Another Missed Opportunity

Another Missed Opportunity

by Gordon Aplin

Imagine for a moment that you are an advertising/marketing guru and your company has just gained the contract to promote a new computer game. You know a little about the industry, at least you’ve seen the young kids, white-knuckled and grimacing, clustered around the machines in the electronic amusement parlours and you play golf on your PC. So you understand the market and know what will appeal to it.

Now, how to promote this new game? Think! (But not too hard). Hmm, product is a computer game – teenage boys love computer games, this shouldn’t be too difficult. A phrase comes to mind, "Heart-thumping action!" That’s good, doesn’t matter if it has been used before, or is even indicative of the gameplay, all these games are the same anyway and it’s guaranteed to attract the attention of the kids in the amusement parlours.

Next, where to promote it? The computer game magazines, of course! The people who read those magazines play the games, it’s a captive market. Ok, a full colour spread in all the major game mags. This is a breeze, nothing to it!

Six months down the track and the game hasn’t sold well at all. Anyway, the publisher is not too concerned and they have other games in their stable that are selling well using just these same marketing techniques. It’s not your problem, you did your best. The game must have been a dud.

So you did all you could, except, maybe one thing – research. You assumed that all computer games were alike and all players were the same and that they all read game magazines. The game that you promoted was an adventure game, an intriguing mystery set in a fantasy world where the player progressed through a story by solving puzzles. Its name was Missed.

How could you know that up to ninety percent of the readers of the hard-core game magazines are males aged 12 to 24 and that probably less than five percent of these are adventure game fans?

How could you know that the people who were most likely to play this game would never hear about it through your advertising campaign? Despite your best efforts Missed was missed!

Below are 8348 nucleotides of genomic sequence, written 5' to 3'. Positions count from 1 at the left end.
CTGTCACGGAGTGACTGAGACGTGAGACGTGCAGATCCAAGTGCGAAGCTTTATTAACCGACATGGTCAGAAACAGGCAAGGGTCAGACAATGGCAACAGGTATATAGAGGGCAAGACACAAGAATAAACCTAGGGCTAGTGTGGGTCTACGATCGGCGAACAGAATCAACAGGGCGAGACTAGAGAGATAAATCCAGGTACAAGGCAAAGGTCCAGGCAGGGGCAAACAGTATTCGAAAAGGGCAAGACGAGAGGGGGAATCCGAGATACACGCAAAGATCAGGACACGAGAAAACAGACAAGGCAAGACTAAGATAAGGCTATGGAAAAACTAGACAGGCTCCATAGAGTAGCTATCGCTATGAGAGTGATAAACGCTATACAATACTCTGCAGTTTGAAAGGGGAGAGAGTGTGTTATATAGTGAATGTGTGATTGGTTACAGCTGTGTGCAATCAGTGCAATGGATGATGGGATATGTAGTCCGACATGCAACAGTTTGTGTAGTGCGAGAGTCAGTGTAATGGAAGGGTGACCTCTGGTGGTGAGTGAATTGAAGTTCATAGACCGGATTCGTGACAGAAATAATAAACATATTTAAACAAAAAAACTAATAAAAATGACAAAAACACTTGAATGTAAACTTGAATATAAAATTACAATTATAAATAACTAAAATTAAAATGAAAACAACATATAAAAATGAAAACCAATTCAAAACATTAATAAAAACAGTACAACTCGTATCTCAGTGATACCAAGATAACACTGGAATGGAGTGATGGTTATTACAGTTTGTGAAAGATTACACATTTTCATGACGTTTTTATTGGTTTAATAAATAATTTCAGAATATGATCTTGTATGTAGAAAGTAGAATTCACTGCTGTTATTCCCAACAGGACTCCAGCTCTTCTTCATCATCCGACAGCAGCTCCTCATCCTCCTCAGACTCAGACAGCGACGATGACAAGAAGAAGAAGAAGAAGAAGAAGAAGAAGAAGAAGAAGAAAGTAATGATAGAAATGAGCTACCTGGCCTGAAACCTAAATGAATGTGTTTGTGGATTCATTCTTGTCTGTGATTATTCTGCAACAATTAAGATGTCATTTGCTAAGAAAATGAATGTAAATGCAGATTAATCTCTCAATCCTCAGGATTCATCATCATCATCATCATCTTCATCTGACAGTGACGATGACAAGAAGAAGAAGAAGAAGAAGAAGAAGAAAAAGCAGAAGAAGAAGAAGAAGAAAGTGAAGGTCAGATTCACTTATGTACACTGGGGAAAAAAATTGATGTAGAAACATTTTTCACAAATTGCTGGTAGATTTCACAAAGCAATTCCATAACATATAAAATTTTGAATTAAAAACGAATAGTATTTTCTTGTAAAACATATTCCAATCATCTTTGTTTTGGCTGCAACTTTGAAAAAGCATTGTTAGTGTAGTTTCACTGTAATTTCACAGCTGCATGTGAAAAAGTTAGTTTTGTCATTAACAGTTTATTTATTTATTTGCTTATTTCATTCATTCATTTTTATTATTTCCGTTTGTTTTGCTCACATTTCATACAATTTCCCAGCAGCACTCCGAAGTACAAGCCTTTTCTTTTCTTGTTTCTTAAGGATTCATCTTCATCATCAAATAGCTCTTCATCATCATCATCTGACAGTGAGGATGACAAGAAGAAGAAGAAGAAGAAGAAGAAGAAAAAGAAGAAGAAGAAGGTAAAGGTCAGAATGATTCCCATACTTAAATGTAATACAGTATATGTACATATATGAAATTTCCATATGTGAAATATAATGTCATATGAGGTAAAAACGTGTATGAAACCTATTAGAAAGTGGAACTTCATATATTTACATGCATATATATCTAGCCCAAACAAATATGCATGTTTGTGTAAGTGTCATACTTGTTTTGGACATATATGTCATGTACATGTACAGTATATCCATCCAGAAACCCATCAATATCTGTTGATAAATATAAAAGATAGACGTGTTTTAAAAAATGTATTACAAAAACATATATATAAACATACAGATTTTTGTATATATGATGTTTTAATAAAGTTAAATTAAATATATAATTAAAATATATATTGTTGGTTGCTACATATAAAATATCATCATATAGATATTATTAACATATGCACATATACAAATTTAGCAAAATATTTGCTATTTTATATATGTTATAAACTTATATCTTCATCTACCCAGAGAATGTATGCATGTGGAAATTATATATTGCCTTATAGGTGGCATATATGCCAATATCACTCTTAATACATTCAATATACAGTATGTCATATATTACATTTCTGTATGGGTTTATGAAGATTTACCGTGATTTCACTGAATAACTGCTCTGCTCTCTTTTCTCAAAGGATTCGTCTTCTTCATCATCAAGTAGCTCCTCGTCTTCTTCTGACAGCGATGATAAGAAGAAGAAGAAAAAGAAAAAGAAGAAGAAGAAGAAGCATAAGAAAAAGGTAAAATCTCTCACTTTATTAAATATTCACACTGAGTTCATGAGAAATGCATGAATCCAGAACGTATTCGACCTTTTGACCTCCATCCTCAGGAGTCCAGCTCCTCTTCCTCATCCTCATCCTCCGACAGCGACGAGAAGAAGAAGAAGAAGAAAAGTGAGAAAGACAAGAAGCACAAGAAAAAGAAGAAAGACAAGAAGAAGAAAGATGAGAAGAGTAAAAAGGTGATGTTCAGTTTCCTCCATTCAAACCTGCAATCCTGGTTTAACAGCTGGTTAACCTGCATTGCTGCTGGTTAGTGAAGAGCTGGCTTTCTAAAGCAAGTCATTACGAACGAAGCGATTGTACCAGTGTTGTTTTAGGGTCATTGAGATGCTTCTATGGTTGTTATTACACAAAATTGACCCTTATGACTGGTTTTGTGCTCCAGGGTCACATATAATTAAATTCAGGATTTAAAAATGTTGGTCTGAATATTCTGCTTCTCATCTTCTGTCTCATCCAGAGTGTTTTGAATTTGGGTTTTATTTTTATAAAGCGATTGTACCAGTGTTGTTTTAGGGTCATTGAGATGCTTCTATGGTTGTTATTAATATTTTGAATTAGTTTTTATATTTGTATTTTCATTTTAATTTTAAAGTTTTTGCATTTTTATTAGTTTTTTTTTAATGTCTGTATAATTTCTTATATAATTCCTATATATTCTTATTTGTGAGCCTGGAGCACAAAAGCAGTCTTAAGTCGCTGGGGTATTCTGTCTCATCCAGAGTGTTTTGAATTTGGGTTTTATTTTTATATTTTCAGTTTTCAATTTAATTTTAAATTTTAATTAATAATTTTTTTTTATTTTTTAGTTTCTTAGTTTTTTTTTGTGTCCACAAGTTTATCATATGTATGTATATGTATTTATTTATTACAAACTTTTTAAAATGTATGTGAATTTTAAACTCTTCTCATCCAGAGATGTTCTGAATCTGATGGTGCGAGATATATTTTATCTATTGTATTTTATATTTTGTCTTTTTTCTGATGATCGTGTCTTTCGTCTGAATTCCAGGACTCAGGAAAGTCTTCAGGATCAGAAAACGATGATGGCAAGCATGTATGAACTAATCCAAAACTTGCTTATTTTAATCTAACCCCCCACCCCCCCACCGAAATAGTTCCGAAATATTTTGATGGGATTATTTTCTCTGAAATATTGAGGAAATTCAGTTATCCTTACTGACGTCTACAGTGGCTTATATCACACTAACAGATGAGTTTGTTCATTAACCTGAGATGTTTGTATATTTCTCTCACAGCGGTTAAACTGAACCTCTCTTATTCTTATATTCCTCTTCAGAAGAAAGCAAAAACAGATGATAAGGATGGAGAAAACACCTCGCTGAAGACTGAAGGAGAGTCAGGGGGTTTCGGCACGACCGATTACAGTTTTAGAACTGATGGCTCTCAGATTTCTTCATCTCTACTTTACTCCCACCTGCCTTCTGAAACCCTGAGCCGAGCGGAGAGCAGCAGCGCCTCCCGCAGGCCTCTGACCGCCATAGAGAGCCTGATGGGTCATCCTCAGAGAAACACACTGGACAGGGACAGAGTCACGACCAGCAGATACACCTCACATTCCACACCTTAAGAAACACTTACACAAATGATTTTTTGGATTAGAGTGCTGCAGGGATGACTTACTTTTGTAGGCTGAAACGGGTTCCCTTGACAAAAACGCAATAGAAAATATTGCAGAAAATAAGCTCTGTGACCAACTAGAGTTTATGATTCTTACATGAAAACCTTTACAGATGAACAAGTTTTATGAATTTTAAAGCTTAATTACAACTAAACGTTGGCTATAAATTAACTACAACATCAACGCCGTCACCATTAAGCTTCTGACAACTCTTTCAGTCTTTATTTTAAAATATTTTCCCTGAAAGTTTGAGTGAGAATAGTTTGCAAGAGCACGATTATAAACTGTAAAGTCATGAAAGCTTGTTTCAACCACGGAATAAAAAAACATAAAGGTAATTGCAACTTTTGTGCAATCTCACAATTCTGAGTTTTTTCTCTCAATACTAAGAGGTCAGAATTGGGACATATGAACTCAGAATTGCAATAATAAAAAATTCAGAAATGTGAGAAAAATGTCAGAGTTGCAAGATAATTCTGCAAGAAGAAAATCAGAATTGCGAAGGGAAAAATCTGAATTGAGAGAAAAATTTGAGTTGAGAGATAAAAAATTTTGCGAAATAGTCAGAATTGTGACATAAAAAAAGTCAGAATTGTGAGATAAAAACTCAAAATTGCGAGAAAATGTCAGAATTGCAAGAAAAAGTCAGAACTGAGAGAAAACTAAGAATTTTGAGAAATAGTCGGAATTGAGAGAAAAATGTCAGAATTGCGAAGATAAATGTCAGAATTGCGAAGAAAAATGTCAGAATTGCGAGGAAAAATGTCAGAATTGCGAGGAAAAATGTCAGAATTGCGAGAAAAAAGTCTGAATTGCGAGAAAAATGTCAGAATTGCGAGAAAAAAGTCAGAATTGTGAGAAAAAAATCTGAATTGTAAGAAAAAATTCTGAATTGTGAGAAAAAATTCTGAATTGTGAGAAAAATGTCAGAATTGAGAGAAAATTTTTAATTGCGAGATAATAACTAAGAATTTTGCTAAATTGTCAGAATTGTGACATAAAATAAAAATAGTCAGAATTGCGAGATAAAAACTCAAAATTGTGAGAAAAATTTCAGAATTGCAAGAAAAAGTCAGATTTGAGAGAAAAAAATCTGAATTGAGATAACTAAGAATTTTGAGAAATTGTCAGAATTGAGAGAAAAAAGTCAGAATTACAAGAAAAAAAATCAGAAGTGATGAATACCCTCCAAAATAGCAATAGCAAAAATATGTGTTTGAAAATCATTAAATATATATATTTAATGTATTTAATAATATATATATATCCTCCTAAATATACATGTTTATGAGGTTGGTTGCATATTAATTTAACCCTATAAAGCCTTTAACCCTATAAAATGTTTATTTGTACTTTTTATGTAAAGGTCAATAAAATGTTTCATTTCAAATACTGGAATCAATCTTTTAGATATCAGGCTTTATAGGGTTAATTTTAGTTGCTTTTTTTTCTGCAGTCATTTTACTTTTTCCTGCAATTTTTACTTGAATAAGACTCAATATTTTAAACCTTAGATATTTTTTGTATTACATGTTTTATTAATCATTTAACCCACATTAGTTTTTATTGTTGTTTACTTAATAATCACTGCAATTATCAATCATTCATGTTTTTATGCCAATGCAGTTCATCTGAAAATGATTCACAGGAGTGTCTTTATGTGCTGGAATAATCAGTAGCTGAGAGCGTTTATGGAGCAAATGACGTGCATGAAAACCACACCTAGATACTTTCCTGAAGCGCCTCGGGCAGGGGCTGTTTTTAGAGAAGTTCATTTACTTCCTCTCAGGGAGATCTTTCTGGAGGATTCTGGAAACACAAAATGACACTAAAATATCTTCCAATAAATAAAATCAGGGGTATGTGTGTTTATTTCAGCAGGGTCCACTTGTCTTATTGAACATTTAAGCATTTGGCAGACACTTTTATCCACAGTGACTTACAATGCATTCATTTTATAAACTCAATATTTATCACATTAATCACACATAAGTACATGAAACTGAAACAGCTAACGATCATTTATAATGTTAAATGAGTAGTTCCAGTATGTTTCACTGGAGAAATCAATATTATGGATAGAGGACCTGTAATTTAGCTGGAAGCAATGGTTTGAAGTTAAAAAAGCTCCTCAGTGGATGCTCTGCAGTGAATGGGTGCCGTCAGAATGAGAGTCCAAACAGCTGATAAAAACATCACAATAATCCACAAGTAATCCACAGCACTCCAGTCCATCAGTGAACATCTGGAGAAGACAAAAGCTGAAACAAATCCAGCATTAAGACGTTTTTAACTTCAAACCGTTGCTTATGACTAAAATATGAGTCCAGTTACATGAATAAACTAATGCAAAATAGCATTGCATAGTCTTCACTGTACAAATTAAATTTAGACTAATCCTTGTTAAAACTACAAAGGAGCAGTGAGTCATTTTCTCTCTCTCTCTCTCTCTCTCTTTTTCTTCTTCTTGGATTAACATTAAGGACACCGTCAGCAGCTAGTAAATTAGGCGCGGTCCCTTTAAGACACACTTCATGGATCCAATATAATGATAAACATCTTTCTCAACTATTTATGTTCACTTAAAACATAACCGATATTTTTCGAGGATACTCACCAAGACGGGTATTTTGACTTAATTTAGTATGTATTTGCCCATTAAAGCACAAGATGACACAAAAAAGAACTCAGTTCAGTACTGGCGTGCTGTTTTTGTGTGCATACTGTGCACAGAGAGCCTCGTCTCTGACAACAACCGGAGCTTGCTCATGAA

The bottom line!
This scenario happens all the time to many adventure games and has directly contributed to the situation we now face of new adventure games failing to find a publisher. From the publisher's perspective it's all quite simple: they've published and promoted adventure games and they don't sell as many units as other genres so they are not going to publish any more. The publisher isn't interested in why an adventure game doesn't sell as well as an action game, only in the bottom line of sales figures and profit margin. The easiest and most profitable course will always be chosen as it seems to makes good business sense. Not for them an analysis of the market to discover who plays adventure games and why, and how the market may be expanded to attract new players. It's easier to sell to the ready market that exists for other genres.

Unfortunately, there is something of a vicious circle at work in this process. The majority of computer game magazines purport to be multi-genre, providing something for everyone within their usually limited target audience of young males. Therefore the type of game that this audience prefers is the most heavily promoted both on the 'action-packed' cover and within the pages of the magazines. 'Cool' games involving action get the most coverage in the form of reviews, previews, demos, discussion, editorials and cheats. In other words they are giving their readership what it wants and this is perfectly understandable from their point of view.

By contrast, adventure games tend to receive only a lukewarm reception. By their very nature it's hard to 'go ballistic', 'rave' or 'drool' over an adventure game or generate the same enthusiasm in a way that the magazines' target audience might appreciate. An additional problem is that many of the adventure game reviewers in these magazines generally adopt a rather bored, seen-it-all-before style of writing which clearly says to their readership, "stay away, this genre is uncool". And few, if any, of this impressionable target audience would want to be seen playing anything 'uncool'.